- While the use of bombs and other explosives are more common in other countries, terrorist activities in the Philippines involve armed assaults and assassinations.
- Cotabato City in Mindanao recorded the most number of terrorist activities.
- The study said that military force eliminated only 7 percent of terrorist cases.
MANILA, Philippines – Nearly 300 people died due to terrorist activities in 2013, making it one of the countries worst affected by terrorism, a think tank said in a report.
Out of 162 countries, the Philippines ranked 9th in the Institute for Economics and Peace’s Global Terrorism Index for 2013. The report said that that there were 292 recorded deaths and 444 injuries of the 499 incidents in the Philippines in the past year. The number of fatalities more than doubled from the 122 recorded in 2012. The study said The number of terrorist cases in 2012 also grew by almost twice as much in 2013.
Most of the seven known groups that carried out a terrorist attack in the past year was made by the New People’s Army of the Communist Party of the Philippines, the Moro Islamic Liberation Front (MILF) and the Abu Sayyaf Group. However, 30 percent of the deaths from terrorism in 2013 was carried out by the NPA.
“Terrorism in the Philippines is intrinsically tied with nationalist and separatist claims by people living in provinces in southern Philippines,” the report said.
“Armed assault represented nearly half of all fatalities, followed by assassinations, which constituted a quarter of all fatalities. This differs from many other parts of the world where use of explosives and bombings are more common,” the report said.
“The use of these tactics and targets demonstrates that many of the terrorist groups in the Philippines are seeking to directly change the political system,” it also said.
The research also noted that 56 percent of attempts of assassinations were successful in the Philippines. There were 103 people killed by assassinations in 2013, or five times higher than in 2012.
Only the Abu Sayyaf is involved in suicide bombing.
The research also said that 34 percent of deaths from terrorist attacks were targeting the government, business leaders, private citizens and police representing between 10 and 17 percent of deaths.
The city with the highest number of terrorist attacks was Cotabato City in Central Mindanao with 11 separate attacks that killed 11 people. Most of the attacks are blamed to the Bangsamoro Islamic Freedom Fighters (BIFF), the breakaway group of the MILF. The Philippine government is currently working on a peace pact with the MILF, to which the BIFF had been resisting.
Eighty-three percent of the 81 provinces in the Philippines had at least one terrorist attack in the past year.
Deaths worldwide up by 60 percent
The rest of the countries in the top 10 with most terrorist activities were Iraq, Afghanistan, Pakistan, Nigeria, Syria, India, Somalia, Yemen and Thailand.
Deaths from terrorist activity worldwide increased to 61 percent in 2013. There were 17,958 deaths in 2013 from 11,133 in 2012.
“Over the same period, the number of countries that experienced more than 50 deaths rose from 15 to 24. This highlights that not only is the intensity of terrorism increasing, its breadth is increasing as well,” the report said.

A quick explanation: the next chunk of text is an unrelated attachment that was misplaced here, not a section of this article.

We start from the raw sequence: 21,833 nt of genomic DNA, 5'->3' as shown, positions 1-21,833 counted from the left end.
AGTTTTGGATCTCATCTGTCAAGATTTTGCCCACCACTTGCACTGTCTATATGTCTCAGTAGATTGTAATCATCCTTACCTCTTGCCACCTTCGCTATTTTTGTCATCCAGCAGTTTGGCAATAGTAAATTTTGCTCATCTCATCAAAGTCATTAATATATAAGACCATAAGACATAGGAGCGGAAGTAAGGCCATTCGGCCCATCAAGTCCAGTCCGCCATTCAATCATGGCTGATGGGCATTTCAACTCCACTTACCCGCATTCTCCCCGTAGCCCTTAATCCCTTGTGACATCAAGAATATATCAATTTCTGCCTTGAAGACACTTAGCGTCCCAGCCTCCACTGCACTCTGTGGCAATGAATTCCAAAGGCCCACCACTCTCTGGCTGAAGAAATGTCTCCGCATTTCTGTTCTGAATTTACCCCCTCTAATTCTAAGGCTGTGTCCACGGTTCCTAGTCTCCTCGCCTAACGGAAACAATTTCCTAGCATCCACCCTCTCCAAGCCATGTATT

However, 80 percent of the deaths lost to terrorist activities in 2013 happened only in five countries — Iraq, Afghanistan, Pakistan, Nigeria and Syria. Fifty-five other countries recorded one or more deaths from terrorist activity.
Iraq topped the list, with 35 percent of all deaths from terrorism globally.
The study also said that majority of the deaths from terrorist attacks, 66 percent are claimed by four terrorist organizations: Islamic State, Boko Haram, the Taliban and al-Qaeda and its affiliates.
But the research also noted that approximately 50 percent of terrorist attacks claim no lives.
The worst terror attack in 2013 was in Nigeria in September. There were 142 deaths after the members of Boko Haram dressed in military uniforms set up illegal checkpoints and shot civilians.
Being poor not the main reason why people turn into terrorism
Poverty has little thing to do with terrorism, the report said.
“Importantly, poverty and many other economic factors have little explanatory power on the onset of terrorism. This includes several broader development factors such as mean years of schooling and life expectancy. This underpins the fact that weak political systems, a lack of political legitimacy and the presence of state-sponsored violence are more influential for explaining the rise of terrorist organisations than the broader economic environment,” it said.
Military force could also not be used to solve terrorism as only 7 percent were only eliminated by such.
“The two most successful strategies for ending terrorist groups since the late 1960s have been either policing or the initiation of a political process. These strategies were the main reason for the ending of over 80 per cent of terrorist organizations that ceased operation. Only ten per cent of terrorist groups could be said to have achieved their goals and only seven per cent were eliminated by full military engagement,” the report said.
Disclaimer: The comments uploaded on this site do not necessarily represent or reflect the views of management and owner of INQUIRER.net. We reserve the right to exclude comments that we deem to be inconsistent with our editorial standards.
To subscribe to the Philippine Daily Inquirer newspaper in the Philippines, call +63 2 896-6000 for Metro Manila and Metro Cebu or email your subscription request here.
Factual errors? Contact the Philippine Daily Inquirer’s day desk. Believe this article violates journalistic ethics? Contact the Inquirer’s Reader’s Advocate. Or write The Readers’ Advocate:
c/o Philippine Daily Inquirer Chino Roces Avenue corner Yague and Mascardo Streets, Makati City,Metro Manila, Philippines Or fax nos. +63 2 8974793 to 94